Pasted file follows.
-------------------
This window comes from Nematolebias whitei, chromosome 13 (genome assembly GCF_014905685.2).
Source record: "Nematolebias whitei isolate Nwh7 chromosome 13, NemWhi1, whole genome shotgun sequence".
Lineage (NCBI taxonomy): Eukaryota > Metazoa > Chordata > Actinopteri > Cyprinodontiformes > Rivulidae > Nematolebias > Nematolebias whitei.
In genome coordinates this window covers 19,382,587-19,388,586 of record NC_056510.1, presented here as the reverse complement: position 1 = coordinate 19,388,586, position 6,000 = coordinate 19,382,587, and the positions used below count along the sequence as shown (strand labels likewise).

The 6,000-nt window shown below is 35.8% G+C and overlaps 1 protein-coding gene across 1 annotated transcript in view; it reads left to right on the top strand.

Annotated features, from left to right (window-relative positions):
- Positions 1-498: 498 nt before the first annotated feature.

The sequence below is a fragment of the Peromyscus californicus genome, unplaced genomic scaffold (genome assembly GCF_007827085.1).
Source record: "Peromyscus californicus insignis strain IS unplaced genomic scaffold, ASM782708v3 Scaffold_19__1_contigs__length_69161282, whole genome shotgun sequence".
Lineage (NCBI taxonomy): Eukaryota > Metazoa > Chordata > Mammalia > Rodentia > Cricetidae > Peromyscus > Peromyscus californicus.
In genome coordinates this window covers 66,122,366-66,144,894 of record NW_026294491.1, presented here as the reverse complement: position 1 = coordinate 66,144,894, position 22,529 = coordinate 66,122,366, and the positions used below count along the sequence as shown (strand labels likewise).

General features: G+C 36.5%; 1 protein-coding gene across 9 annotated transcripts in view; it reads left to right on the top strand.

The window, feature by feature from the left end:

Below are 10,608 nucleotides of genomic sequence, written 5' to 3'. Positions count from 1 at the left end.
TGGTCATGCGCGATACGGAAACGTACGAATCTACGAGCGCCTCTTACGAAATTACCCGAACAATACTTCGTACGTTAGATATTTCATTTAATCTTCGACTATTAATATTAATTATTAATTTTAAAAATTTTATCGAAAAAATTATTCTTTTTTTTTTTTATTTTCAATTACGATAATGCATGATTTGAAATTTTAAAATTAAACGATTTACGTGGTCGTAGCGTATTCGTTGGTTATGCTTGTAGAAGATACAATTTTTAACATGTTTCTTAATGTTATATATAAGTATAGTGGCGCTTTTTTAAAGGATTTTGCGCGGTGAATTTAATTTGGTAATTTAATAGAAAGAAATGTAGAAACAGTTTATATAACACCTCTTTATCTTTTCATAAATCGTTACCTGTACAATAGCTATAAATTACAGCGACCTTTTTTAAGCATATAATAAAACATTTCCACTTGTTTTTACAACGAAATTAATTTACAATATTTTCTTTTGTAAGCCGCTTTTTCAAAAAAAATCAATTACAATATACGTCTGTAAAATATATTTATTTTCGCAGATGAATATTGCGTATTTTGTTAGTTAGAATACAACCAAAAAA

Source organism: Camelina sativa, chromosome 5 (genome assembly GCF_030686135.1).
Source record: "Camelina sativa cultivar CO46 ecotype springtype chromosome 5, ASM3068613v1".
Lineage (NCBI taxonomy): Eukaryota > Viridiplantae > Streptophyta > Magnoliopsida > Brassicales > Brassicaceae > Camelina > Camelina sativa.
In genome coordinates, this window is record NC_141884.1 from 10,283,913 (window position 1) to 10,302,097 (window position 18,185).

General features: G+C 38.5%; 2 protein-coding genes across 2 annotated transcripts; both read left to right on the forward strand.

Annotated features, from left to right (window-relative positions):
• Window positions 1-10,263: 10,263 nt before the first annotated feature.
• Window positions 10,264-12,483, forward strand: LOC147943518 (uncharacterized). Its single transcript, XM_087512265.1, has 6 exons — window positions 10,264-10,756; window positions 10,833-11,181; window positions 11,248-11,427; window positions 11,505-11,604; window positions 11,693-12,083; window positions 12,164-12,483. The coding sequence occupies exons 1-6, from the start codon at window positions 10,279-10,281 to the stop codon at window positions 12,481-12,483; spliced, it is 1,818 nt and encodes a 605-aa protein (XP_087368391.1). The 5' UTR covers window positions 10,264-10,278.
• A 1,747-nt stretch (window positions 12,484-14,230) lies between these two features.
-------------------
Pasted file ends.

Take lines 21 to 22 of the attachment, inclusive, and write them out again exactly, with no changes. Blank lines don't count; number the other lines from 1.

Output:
Annotated features, from left to right (window-relative positions):
• Window positions 1-10,263: 10,263 nt before the first annotated feature.